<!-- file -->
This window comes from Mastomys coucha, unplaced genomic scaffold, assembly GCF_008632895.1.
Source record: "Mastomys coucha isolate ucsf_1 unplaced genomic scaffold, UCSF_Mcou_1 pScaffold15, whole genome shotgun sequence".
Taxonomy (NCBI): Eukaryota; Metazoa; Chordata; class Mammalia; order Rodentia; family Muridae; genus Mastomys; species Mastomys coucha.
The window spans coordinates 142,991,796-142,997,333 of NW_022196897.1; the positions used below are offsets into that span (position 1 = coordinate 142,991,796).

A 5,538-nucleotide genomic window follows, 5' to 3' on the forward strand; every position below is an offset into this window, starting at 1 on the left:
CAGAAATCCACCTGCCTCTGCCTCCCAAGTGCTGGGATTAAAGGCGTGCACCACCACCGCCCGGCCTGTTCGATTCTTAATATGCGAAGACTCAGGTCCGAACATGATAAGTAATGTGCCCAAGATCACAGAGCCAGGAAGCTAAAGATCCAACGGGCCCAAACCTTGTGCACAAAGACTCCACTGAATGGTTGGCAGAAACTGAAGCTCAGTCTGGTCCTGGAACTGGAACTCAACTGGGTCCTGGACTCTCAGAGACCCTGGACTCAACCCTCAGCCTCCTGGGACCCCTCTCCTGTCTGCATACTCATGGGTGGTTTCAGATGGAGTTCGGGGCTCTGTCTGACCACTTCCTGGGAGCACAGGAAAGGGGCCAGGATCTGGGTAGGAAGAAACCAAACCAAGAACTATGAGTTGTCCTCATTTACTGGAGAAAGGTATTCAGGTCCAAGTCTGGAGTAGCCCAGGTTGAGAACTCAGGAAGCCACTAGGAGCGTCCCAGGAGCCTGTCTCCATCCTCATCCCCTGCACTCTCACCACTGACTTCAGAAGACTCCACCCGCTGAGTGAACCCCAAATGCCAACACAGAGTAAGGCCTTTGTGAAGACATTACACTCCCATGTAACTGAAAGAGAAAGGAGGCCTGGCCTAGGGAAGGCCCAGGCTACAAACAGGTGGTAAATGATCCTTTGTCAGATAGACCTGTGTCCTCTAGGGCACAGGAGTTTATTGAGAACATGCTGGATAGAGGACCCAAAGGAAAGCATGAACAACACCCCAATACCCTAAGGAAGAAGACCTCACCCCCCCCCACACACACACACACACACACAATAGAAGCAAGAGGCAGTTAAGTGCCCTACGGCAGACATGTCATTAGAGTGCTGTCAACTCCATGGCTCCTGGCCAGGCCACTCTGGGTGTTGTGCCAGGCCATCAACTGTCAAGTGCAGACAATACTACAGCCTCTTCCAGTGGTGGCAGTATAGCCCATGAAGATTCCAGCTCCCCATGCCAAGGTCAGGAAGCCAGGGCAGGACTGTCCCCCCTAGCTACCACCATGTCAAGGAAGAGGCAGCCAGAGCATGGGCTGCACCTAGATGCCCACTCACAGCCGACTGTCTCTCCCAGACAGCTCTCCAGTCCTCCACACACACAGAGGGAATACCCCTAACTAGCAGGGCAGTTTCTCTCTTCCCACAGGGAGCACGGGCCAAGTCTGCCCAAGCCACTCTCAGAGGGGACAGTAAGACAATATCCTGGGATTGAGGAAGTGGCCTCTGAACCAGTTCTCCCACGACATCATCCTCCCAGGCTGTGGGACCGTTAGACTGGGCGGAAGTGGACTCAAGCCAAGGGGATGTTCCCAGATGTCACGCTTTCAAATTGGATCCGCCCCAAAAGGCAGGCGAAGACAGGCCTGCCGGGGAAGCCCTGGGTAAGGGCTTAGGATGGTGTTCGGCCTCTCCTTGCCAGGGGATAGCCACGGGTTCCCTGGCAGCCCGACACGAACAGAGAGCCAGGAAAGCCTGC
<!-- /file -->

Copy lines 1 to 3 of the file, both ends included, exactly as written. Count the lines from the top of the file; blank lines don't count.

This window comes from Mastomys coucha, unplaced genomic scaffold, assembly GCF_008632895.1.
Source record: "Mastomys coucha isolate ucsf_1 unplaced genomic scaffold, UCSF_Mcou_1 pScaffold15, whole genome shotgun sequence".
Taxonomy (NCBI): Eukaryota; Metazoa; Chordata; class Mammalia; order Rodentia; family Muridae; genus Mastomys; species Mastomys coucha.